Kathrin Eitel

is a social and cultural anthropologist, and a political and historical scientist. After her studies at Istanbul Technique University and at Ruprecht Karls University in Heidelberg, she worked as an research associate at the study program “Metropolitan Cultures” at HafenCity University in Hamburg before she came to Frankfurt. Since January 2017 she has been working in the Institute of Cultural Anthropology and European Ethnology at Goethe University Frankfurt am Main. Her research interests include (critical) infrastructure studies, new materialism, critical urban studies, the anthropology of environment, naturecultures, and posthumanism. Her geographical interests focus on Cambodia, Turkey, Europe, and Tibet.


Core Publications
Eitel, K. (forthc. in 2021). Recycling Infrastructures in Cambodia. Circularity, Waste, and Platform Politics in the Urbans of Phnom Penh. London/New York: Routledge. 

Eitel, K. (2021). Waste Fantasies: Challenging Prevailing Notions of Waste, or How to Reclaim Political Land. In: Network for Contemporary Anthropological Theory.

Eitel, K., with M. Meurer (eds.) (2021). Ecological Ontologies. Approaching Human-Environmental Engagements. Berliner Blätter: 84 (1).

Eitel, K. (2020). PlastiCorona: Who Cares About That Waste? In: Social Anthropology 28 (2), 261–262. 

Eitel, K. (2019). Reflexivität als Prinzip. Für eine Ökologie des Forschens und über die methodologische Anschlussfähigkeit an eine Soziale Ökologie. In: Sattlegger, L./ Deppisch, L./ Rudolfi, M. (Hrsg.): Methoden umweltsoziologischer Forschung. Band zur 11. Tagung der Nachwuchsgruppe Umweltsoziologie. ISOE-Materialien Soziale Ökologie, Frankfurt am Main: 30-44. ISSN: 1614-8193

Eitel, K. (2019). [Waste×] Matter in and out the Place: a Story about Wastefulness, Hybridity, and Flows of Plastic. In: Journal für Entwicklungspolitik, Müll und Globalisierte Ungleichheiten, XXXV (2): 166 – 194.

Most recent

Eitel, K., Otto, L. K., Klausner, M., and G. Welz (2021). Doing Interventions: Experiments and Collaborations in Contemporary Ethnography. Kulturanthropologie Notizen 83, 2-13.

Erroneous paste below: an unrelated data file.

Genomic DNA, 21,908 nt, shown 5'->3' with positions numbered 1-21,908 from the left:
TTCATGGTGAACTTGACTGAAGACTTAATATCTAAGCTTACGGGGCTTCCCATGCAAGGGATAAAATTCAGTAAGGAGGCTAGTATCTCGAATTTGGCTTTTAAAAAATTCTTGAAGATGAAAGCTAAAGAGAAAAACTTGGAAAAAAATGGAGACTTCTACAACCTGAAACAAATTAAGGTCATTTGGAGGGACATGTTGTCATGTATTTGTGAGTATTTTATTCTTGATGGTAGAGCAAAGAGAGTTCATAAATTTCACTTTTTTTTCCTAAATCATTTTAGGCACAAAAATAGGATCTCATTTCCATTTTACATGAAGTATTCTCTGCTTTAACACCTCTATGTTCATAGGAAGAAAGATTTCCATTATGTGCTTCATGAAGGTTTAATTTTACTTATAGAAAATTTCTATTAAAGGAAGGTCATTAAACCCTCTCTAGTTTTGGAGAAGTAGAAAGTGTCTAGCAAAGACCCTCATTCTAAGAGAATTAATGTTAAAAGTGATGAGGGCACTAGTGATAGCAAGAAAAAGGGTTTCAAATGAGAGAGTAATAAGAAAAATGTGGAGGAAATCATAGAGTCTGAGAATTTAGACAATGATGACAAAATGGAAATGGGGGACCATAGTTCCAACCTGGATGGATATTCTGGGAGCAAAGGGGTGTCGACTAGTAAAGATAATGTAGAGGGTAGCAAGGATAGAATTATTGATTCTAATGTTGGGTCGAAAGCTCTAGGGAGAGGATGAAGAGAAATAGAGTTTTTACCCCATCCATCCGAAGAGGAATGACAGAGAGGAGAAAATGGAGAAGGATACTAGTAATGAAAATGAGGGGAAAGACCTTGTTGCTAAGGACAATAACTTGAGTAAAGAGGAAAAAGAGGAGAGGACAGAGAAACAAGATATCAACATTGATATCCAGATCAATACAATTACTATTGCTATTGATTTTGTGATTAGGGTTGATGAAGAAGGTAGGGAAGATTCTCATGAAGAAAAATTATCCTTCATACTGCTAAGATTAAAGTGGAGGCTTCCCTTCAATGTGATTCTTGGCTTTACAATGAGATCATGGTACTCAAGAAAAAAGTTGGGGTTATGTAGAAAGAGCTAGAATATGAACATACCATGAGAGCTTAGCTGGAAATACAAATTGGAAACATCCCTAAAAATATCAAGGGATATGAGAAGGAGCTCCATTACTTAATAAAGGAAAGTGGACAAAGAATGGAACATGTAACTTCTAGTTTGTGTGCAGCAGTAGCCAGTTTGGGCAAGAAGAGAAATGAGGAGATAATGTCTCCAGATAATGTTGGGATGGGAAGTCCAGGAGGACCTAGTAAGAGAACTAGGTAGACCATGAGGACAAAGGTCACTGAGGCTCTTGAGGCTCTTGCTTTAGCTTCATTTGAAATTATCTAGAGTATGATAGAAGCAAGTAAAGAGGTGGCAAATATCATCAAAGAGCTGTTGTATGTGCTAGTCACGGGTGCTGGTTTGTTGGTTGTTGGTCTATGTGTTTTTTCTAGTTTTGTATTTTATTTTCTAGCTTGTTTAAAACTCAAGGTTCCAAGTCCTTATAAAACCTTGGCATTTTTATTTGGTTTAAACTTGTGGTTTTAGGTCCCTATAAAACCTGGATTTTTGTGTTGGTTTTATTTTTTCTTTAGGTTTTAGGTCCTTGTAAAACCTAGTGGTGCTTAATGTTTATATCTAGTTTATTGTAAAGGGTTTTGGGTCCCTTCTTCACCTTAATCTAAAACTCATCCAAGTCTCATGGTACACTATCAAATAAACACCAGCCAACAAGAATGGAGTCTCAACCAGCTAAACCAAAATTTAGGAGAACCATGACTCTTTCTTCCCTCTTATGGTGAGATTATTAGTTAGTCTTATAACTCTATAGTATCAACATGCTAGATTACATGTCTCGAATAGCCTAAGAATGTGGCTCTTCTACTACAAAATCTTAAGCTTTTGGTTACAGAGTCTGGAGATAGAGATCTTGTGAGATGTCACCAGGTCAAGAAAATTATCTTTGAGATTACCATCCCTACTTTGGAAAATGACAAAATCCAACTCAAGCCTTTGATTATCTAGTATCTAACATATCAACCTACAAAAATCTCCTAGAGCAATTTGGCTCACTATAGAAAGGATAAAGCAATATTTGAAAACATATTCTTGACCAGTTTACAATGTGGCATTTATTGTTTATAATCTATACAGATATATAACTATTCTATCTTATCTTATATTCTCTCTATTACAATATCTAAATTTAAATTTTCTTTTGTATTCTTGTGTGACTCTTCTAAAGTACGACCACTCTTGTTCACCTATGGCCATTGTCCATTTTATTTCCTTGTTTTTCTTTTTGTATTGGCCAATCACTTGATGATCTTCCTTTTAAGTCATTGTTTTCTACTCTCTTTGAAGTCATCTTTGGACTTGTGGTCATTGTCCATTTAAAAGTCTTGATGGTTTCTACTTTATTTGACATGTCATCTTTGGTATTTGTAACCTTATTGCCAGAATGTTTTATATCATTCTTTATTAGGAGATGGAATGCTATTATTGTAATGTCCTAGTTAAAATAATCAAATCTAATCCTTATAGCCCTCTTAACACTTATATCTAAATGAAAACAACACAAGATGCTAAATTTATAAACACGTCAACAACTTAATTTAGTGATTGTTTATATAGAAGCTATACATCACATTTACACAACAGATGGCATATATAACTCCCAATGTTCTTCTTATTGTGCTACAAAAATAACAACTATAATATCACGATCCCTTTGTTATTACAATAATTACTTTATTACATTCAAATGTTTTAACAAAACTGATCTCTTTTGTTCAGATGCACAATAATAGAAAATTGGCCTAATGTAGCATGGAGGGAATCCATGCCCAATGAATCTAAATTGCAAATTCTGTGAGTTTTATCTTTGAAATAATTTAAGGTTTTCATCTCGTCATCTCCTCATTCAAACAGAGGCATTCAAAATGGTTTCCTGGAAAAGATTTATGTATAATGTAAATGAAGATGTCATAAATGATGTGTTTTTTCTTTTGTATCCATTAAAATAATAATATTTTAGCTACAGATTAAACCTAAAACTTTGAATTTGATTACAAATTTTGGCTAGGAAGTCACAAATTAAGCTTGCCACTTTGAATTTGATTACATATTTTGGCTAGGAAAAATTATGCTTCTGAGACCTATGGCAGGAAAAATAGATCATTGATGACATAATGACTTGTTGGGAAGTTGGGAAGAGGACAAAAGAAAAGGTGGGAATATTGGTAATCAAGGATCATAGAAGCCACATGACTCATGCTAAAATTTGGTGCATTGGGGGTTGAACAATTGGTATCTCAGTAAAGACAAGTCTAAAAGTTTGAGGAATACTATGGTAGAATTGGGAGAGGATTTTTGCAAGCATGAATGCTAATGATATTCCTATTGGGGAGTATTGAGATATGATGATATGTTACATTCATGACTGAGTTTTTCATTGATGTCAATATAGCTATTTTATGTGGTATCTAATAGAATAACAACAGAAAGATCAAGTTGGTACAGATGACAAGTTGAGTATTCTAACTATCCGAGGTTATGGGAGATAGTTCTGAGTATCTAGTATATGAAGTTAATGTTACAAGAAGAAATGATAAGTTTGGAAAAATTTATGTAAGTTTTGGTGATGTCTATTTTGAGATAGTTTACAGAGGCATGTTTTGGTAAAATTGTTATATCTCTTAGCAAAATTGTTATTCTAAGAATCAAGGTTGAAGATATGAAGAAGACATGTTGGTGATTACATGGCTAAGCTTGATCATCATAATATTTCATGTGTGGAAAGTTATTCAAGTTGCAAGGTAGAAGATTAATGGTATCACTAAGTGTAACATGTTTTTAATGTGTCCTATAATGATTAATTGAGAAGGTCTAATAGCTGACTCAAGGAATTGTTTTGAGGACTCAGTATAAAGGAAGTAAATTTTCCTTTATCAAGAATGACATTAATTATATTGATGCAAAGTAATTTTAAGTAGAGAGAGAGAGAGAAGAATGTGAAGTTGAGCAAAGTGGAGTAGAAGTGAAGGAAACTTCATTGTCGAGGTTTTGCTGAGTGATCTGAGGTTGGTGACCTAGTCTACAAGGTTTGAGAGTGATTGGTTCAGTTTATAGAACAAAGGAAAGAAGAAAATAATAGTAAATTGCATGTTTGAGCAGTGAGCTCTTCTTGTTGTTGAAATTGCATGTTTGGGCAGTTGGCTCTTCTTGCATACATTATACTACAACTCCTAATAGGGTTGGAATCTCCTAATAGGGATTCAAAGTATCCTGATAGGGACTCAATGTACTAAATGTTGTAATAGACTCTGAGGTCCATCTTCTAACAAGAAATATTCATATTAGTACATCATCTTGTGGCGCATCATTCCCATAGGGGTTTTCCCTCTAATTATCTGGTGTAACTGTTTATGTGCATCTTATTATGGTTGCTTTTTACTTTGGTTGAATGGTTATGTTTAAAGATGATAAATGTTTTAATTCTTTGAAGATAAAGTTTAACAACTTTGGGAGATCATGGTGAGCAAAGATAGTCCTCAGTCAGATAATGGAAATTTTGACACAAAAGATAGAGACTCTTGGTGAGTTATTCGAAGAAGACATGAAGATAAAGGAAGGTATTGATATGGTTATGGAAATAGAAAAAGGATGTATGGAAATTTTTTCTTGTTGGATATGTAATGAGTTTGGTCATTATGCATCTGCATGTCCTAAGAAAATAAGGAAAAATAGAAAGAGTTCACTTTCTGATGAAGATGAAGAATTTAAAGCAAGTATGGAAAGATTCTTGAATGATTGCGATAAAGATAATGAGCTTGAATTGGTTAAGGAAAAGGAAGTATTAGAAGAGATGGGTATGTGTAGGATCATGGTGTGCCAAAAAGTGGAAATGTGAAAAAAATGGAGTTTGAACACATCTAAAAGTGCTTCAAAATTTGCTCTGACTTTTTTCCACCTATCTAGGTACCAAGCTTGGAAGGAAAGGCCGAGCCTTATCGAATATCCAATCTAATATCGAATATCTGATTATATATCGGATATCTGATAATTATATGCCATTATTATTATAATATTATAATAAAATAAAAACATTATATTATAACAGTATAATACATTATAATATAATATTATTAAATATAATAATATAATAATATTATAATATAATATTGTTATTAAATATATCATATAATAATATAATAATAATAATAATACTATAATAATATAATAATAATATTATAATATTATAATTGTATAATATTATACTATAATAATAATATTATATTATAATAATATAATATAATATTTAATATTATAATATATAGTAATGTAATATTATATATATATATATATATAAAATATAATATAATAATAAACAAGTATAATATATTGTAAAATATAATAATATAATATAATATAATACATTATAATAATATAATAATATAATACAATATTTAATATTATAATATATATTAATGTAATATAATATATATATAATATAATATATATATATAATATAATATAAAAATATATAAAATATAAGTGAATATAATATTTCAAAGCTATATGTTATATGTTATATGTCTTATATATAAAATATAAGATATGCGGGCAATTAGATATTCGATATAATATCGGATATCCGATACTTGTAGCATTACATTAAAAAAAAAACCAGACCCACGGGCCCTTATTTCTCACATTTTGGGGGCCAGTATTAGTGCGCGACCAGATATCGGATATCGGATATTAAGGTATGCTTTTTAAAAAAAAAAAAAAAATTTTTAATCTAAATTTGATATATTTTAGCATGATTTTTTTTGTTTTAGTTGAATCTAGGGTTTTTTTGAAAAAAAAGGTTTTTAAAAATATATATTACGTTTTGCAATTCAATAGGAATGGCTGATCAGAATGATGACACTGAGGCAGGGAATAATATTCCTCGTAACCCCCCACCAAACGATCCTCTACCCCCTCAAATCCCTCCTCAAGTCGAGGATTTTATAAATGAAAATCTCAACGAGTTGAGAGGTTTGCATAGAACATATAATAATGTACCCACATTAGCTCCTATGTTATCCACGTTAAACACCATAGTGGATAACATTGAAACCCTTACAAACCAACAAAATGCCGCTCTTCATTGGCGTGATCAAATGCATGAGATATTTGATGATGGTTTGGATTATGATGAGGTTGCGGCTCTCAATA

Eitel, K. (2021). Oozing Matters. The Infrastructure of ‘Waste Management’ in Phnom Penh and Emergent Naturecultures. In: Casper Bruun Jensen (ed.), Material Itineraries. Journal for East Asian Science & Technology Studies 15 (2), 135-152.

Eitel, K., and M. Meurer (2021). Introduction. Exploring Multifarious Worlds and the Political Within the Ontological Turn(s). In: Michaela Meurer and Kathrin Eitel (eds.) Ecological Ontologies. Approaching Human-Environmental Engagements. Berliner Blätter: 84 (1): 3-20.

Eitel, K. (2020). Respondenz Abschnitt 4: Don’t paint it black! Zur Reflexivität und (Un-)Sichtbarkeit epistemischer Praktiken im Umfeld Mensch-Maschine. In: Eckhard Geitz, Christian Vater & Silke Zimmer-Merkle (eds.), Black Boxes – Versiegelungskontexte und Öffnungsversuche: Interdisziplinäre Perspektiven. Berlin: De Gruyter, 351–379.


The infrastructure of waste picking. Daily practices of waste pickers and recyclable waste in the metabolism of the city Phnom Penh, Cambodia (PhD project)

Kathrin Eitel’s PhD project deals with the topic of waste handling in the urban area of Phnom Penh, Cambodia. Here she mainly focuses on waste pickers, looping around in streets and picking up waste, which they then further distribute to agents in different positions within the value chain. They can be described as the infrastructure of recyclable waste handling in the city, due to a lack of “formal” establishments and are a part of Phnom Penh’s city image, part of materiality and part of natures in the city. The project questions the materiality and formality of an infrastructure per se, and puts the focus on the visibility and invisibility of the agents being the infrastructure. The ethnographic projects opens out into a critical perspective of infrastructure studies. 

The PhD project, therefore, examines the metabolism on waste in the city, with particular regard to different interests agents have and, secondly, with a focus on the paths and arrangements followed by waste. Waste must be understood as something material, fluid and dynamic, varying in its form and materiality. It also arranges collaborations, where it enacts – in conjunction with others – diverse forms of naturcultures and undefinable and ungraspable pieces of an environmental moment, which might vanish or changed immediately into something else or become part of the city’s materiality. Within these arrangements, the research aims to show metabolic flows of waste in the city and, at the same time, unfold the multiplicity of the ontology of waste. 

Empirical data collection was conducted between 2016 and 2018 in multiple small field trips of several months each. In addition to interviews conducted during this time with waste pickers, representatives of political and governmental institutions and from civil society initiatives, Eitel collected data through participant observation and following-the-waste-methods.